Back in London, Later Redbush suffers a dull sexless marriage with King Stewart since they're never available to each other. Lady Redbush continues to lament Griffin's supposed death until the jester reveals the truth by showing her the newspaper about Quahog's founding. The jester stated that he was to keep quiet about this under threat of execution. Lady Redbush and the jester immediately depart for Quahog on one of the slave ships. In Quahog, Griffin Peterson has grown irritated with his current wife until Lady Redbush arrives. Griffin Peterson and Lady Rebush are reunited and Griffin "divorces" his current wife by killing her with a blunderbuss.

Six months later, King Stewart learns that Redbush is gone and he makes his way to Quahog to reclaim his wife and kill Griffin Peterson. King Stewart's army arrives in Quahog where they terrorize the colony (similar to a scene from Blazing Saddles). King Stewart orders Cockney First Lieutenant (Chris) to search every house for them. Upon being discovered by the First Lieutenant, Griffin Peterson and Lady Redbush are confronted by King Stewart. Griffin Peterson threatens to kill the officer, while King Stewart threatens to kill Redbush. After exchanging threats without getting anywhere, Griffin and Stewart decide to settle their dispute with a talent show, with the winner winning Lady Redbush's hand in marriage, and ownership of the town of Quahog. For his act, King Stewart steals his jester's mostly unfunny jokes about his Aunt Frieda. However, Griffin, Quagmire, Joe, Cleveland, Mort, and Seamus effectively steal the show with a techno-rock number from Revenge of the Nerds. This was enough to defeat King Stewart in the talent show. After King Stewart and his army leaves, Griffin and Redbush remain in Quahog to live happily ever after.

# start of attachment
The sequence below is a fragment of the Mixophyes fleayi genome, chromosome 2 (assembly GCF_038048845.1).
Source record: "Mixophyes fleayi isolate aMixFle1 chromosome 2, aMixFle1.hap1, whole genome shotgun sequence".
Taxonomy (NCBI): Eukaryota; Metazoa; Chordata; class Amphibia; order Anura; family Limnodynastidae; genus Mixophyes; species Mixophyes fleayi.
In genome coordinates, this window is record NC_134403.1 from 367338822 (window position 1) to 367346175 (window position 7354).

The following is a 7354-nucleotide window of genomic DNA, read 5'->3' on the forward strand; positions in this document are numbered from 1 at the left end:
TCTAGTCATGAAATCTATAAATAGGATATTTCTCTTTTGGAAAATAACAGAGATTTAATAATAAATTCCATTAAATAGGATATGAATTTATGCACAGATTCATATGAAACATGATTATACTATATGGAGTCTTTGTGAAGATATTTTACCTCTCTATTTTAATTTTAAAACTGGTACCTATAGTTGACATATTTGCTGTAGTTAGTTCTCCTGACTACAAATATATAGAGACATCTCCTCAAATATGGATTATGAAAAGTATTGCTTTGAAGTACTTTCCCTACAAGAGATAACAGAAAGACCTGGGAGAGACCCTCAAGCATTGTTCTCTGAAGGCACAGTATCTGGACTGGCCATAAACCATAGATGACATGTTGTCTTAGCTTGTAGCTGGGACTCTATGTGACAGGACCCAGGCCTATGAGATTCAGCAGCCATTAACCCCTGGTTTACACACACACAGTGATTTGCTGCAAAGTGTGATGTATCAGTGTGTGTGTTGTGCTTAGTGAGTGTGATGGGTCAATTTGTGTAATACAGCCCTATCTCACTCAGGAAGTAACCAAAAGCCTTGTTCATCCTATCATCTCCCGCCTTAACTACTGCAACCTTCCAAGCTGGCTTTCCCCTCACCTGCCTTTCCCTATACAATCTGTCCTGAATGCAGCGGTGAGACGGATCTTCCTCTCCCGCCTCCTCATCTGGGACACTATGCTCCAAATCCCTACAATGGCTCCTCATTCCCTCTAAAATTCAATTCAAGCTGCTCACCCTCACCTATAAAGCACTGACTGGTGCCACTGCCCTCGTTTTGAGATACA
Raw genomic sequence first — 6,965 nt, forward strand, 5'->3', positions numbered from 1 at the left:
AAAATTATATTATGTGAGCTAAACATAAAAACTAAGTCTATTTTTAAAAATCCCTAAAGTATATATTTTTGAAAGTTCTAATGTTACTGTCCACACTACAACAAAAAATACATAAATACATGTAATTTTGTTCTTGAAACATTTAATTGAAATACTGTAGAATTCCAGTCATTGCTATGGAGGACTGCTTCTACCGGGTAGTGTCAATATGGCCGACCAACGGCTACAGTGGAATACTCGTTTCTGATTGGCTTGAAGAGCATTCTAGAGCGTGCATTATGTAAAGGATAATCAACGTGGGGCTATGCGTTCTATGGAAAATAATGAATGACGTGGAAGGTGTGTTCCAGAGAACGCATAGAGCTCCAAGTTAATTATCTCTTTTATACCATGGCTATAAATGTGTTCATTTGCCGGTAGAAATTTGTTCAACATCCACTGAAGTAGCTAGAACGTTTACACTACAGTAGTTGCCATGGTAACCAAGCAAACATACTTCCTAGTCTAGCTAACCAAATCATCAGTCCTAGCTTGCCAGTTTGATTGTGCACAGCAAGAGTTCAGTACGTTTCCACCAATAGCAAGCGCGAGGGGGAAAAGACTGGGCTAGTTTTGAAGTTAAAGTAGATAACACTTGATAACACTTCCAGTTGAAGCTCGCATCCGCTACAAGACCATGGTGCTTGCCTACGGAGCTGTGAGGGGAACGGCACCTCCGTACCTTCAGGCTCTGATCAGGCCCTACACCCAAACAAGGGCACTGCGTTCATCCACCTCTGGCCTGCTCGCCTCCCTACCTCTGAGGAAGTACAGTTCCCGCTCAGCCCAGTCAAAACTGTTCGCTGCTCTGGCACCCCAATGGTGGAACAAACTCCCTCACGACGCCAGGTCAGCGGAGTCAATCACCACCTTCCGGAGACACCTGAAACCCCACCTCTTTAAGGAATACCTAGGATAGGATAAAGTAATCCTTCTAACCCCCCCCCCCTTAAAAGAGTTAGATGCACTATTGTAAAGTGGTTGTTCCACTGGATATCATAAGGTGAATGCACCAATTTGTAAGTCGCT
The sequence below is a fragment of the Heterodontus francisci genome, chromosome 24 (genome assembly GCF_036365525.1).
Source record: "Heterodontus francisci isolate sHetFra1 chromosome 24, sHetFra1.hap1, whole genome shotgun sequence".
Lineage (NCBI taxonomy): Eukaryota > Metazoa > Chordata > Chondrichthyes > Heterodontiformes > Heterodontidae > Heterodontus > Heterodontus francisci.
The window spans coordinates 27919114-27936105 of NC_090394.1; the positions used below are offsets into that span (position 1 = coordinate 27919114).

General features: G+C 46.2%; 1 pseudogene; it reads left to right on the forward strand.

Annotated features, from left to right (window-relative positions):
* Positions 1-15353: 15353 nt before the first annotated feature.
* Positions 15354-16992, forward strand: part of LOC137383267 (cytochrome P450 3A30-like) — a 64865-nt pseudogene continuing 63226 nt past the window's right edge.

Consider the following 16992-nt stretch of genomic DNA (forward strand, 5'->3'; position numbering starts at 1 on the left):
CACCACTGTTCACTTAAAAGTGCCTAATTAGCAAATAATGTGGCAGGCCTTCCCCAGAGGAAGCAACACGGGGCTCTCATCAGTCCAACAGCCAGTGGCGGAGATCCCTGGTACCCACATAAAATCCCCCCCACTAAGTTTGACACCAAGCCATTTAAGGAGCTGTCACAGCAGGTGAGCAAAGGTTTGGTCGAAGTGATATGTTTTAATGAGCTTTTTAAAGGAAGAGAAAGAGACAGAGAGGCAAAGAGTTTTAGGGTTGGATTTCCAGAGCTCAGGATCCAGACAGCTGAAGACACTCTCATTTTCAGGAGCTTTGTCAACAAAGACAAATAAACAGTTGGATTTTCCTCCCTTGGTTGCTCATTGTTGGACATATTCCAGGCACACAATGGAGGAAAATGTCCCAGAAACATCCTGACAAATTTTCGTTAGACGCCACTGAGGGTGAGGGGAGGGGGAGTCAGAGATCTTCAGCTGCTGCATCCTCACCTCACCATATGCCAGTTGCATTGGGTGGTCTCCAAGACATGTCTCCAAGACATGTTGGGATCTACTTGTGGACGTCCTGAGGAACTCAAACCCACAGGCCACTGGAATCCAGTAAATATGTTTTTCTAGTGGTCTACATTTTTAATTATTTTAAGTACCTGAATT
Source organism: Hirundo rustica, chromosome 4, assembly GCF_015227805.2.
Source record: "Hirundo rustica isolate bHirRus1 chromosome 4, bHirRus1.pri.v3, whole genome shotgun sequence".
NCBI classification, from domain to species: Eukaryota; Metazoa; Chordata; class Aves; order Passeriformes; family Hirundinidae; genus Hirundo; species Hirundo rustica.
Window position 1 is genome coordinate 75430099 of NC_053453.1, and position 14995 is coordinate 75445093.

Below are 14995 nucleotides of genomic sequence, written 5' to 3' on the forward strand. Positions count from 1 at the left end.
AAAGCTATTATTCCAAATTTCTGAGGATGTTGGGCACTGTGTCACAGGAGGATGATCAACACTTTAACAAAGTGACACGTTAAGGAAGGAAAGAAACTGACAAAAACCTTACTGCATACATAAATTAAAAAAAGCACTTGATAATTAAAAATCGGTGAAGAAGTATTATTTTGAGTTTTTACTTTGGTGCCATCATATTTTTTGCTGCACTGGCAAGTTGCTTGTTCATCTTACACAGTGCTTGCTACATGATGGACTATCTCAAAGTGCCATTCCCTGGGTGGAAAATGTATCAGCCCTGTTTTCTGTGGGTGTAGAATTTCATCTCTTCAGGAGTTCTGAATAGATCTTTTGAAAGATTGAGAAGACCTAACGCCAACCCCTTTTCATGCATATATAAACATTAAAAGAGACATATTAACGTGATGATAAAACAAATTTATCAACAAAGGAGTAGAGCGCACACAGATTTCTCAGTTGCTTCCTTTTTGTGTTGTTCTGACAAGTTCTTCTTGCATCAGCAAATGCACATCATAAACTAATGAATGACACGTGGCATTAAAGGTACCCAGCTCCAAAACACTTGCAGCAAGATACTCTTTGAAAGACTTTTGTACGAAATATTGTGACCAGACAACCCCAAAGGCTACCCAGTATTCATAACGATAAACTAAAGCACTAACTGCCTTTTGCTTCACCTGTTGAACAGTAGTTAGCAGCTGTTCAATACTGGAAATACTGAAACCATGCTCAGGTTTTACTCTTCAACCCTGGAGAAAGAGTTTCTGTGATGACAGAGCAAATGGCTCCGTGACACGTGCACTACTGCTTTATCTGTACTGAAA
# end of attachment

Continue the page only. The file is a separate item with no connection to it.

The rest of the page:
After the story is told, Peter, Quagmire, Cleveland, Joe, and Madame Claude see a promo-ad for "Cross-Armed Opposites"


Writer John Viener provided the voice of Madame Claude in this episode.

The episode was written by Wellesley Wild and directed by Brian Iles. The live action sequences used throughout the episode to promote supposed shows on Fox was directed by Bones director Steve Beers.[1] The night the episode aired, the "Animation Domination" block was co-hosted by an animated version of rapper Eminem and Stewie Griffin.[2] Eminem, who provided his own voice, said that it was a "thrill to work with Stewie" and that he is a "big fan of talking babies and their humor".[3]

In addition to the main cast, Josh Radnor, Jason Segel and Neil Patrick Harris guest starred in the episode as their characters from the CBS sitcom How I Met Your Mother.[2] Family Guy writer John Viener was the voice of Cleveland's cousin, Madame Claude.[4] Recurring guest voice actor John G. Brennan and writers Alec Sulkin, Danny Smith, Tom Devanney and Mark Hentemann made minor appearances in the episode.[4] Alexander Siddig, Martin Savage, John Ross Bowie, Brody Hutzler, Derwin Jordan, Keri Lynn Pratt, David Pressman and Erik von Detten guest starred as well.[4]

Cultural references[edit]